For them, I'd like to say that the simple reality is - you won't know what you don't know. But that's ok, instead of worrying about what you need to learn, think more deeply about what you want to do with what you learn. What are your goals? How will you utilize what you want to know?

Try to be as short term and specific as possible, though some longer time frame context can help.

If you don't wish to answer that question (some don't), then the answer above will be your only alternative.

$\endgroup$
23
  • 4
    $\begingroup$ "you won't know what you don't know" The format of questions and answers is about questions that are specific and this strongly requires that the people that ask questions have at least an idea and that they "know what they don't know". Of the four stages of competence people that ask questions on stackexchange are in the second stage. They are incompetent, but more specifically 'conscious incompetent'; they are aware about it. Questions where the questioner doesn't know what they want to question are very difficult here. $\endgroup$ Commented Dec 21, 2022 at 13:36
  • $\begingroup$ You can still be very specific - eg, about your goals. For exampe, "I'm trying to solve a problem involving brain cancer detection from mri images - what would be some online courses to take so I'll be better preprared to take on this problem." This is something that comes up on stackoverflow all the time. Instead of asking some particular technical question, instead, explain what you're trying to do. You'll often get much better answers. Folks new to an area who try to ask about some technique unecessarily end up going down a lot of rabbit holes. $\endgroup$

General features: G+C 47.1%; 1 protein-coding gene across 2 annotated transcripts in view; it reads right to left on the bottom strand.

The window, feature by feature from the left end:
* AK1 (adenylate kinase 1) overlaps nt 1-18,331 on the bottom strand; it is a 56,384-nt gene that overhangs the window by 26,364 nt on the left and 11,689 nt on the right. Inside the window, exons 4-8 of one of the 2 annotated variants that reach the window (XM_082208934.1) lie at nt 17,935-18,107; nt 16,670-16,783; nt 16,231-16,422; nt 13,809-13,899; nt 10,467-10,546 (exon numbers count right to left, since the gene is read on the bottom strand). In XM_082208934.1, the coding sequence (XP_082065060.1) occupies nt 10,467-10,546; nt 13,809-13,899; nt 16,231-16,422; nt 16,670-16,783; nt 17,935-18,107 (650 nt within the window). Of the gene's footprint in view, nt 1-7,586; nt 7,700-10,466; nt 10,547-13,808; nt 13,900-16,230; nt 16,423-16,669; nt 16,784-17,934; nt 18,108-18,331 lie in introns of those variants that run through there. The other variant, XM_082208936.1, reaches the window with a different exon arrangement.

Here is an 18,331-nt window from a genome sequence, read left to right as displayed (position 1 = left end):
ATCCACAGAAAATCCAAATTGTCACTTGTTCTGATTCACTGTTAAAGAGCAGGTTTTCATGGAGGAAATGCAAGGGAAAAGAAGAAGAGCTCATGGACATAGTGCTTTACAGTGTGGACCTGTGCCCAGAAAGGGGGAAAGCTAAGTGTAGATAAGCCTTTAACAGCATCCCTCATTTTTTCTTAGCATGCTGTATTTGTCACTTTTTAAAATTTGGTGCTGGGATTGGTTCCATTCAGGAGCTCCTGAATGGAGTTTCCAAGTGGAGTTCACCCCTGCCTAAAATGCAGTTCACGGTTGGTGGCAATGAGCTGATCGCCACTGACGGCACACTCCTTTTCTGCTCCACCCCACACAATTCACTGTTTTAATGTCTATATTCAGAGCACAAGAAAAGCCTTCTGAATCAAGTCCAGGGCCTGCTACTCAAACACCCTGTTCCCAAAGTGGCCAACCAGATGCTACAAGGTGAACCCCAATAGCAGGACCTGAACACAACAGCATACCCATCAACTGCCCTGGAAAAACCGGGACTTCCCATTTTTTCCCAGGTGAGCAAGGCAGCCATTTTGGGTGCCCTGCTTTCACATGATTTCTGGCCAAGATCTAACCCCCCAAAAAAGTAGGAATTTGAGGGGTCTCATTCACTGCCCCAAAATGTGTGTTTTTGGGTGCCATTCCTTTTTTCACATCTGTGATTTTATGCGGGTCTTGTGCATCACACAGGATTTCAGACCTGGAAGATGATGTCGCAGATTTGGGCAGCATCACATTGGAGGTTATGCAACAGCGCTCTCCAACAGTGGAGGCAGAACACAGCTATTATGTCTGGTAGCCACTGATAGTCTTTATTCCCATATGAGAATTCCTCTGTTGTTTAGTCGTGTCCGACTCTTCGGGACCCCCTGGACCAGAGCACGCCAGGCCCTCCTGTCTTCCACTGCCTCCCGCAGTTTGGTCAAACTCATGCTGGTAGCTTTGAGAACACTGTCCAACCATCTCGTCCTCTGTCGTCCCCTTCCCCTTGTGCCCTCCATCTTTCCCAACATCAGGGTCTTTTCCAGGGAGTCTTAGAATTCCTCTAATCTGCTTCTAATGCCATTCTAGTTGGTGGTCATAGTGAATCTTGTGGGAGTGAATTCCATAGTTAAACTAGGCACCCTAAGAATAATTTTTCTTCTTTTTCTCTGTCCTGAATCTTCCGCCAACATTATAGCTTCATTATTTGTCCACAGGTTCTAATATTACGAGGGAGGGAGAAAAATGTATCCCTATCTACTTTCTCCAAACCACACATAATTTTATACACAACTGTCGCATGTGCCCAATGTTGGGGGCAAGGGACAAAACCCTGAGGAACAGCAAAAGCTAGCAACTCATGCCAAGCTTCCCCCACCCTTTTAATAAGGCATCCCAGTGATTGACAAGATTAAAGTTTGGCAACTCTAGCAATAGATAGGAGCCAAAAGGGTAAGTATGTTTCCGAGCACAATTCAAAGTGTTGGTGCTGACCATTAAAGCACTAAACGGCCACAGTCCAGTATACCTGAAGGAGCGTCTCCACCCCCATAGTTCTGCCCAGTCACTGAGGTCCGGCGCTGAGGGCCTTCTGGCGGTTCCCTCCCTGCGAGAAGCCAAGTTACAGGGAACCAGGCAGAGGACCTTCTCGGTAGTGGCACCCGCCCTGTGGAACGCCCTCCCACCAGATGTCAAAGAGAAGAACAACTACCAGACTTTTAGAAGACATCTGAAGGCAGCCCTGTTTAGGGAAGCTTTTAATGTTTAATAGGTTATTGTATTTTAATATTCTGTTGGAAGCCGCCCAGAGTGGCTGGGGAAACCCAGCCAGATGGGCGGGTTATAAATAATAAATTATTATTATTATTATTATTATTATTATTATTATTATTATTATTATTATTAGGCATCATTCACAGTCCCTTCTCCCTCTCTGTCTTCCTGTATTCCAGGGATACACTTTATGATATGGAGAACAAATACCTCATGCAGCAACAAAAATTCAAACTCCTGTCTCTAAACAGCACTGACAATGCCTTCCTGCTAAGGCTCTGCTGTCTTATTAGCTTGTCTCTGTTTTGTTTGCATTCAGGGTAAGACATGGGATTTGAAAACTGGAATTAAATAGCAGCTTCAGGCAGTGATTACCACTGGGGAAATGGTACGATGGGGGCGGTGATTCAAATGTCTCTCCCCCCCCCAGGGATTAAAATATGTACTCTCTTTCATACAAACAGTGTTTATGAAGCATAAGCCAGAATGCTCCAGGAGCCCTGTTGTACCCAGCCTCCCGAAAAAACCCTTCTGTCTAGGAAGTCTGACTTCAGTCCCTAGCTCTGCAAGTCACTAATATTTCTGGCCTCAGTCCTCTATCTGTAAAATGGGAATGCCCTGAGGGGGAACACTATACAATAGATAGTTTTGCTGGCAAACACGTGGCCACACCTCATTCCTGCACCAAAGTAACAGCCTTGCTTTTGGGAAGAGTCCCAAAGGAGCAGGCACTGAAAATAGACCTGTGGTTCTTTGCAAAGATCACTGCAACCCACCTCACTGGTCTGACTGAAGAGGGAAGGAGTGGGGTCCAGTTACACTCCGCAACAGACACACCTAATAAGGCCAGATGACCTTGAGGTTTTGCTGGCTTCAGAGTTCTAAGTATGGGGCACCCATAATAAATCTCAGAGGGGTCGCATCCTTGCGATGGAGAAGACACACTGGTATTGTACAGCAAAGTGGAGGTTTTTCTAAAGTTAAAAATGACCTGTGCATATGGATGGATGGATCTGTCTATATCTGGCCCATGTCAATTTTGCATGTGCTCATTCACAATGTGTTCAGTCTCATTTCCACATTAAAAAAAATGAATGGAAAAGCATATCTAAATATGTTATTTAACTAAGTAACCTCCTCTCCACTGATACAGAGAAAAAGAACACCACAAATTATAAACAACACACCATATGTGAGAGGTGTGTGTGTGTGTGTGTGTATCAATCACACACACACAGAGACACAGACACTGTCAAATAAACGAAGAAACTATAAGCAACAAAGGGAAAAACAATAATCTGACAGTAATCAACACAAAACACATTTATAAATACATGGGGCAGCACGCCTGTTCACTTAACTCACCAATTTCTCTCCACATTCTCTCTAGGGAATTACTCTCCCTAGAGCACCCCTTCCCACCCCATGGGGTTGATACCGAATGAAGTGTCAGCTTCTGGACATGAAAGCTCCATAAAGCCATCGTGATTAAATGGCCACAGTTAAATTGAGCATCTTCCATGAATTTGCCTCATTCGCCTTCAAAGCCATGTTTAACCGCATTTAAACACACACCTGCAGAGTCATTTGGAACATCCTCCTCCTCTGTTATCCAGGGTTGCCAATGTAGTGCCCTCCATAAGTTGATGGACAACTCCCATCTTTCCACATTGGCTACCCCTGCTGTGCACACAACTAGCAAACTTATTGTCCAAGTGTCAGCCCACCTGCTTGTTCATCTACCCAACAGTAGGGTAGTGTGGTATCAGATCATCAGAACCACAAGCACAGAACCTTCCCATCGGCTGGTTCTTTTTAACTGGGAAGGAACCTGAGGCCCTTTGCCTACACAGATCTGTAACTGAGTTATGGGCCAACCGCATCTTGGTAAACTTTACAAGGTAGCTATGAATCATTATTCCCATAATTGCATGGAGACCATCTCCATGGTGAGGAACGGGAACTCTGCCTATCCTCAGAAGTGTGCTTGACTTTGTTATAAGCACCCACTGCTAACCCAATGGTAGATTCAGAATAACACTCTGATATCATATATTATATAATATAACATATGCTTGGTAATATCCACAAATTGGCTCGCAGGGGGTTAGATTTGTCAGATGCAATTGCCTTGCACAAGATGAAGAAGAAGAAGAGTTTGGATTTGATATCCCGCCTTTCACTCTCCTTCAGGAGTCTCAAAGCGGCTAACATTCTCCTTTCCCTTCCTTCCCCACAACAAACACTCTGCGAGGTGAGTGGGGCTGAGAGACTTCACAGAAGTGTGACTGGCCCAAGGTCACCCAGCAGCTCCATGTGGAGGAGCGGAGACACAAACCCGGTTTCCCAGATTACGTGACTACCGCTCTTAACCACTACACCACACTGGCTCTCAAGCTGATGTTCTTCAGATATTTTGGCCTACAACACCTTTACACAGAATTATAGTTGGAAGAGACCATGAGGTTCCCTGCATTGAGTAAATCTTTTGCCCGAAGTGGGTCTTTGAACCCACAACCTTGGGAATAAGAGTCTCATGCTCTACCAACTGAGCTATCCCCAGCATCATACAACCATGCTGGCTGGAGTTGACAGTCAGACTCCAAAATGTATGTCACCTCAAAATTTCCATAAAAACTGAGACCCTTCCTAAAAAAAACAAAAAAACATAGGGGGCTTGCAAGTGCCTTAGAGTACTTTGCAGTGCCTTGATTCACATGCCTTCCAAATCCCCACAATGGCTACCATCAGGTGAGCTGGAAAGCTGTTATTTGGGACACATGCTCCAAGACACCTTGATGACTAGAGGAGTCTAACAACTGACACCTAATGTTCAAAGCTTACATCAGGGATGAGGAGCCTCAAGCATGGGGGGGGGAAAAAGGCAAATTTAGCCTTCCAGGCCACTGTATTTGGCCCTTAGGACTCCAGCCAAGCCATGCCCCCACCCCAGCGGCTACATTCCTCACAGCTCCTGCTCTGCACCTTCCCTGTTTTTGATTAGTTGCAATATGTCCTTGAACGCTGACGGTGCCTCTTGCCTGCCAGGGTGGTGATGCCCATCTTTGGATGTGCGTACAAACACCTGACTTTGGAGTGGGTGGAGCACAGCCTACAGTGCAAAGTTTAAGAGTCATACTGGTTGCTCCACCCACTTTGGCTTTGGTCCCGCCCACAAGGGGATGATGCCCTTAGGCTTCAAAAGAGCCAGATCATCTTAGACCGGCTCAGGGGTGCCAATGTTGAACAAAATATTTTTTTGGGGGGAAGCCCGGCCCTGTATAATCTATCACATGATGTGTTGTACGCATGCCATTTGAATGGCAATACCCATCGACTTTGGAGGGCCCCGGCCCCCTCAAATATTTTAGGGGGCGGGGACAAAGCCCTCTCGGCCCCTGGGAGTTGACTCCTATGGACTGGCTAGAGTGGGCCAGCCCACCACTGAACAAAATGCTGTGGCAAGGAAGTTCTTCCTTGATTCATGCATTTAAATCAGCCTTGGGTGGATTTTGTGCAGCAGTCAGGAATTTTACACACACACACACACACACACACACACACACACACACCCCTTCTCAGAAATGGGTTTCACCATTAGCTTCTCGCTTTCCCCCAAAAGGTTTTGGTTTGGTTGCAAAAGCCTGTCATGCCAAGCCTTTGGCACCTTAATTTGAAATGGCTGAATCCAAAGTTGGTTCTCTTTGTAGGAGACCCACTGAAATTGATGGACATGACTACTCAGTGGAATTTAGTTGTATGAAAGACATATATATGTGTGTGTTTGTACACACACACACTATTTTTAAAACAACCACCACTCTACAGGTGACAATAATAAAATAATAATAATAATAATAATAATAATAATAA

– Blaze
    Commented Dec 22, 2022 at 7:16
  • 1
    $\begingroup$ I agree that one can improve the specificity of a question by explaining the goal, which can substitute for the lack of technical knowledge to describe a question. However that goal still needs to be specific or relate to a specific task/problem/issue. We don't know what they don't know and it must become clear with sufficient specificity from the goal description... $\endgroup$ Commented Dec 22, 2022 at 8:12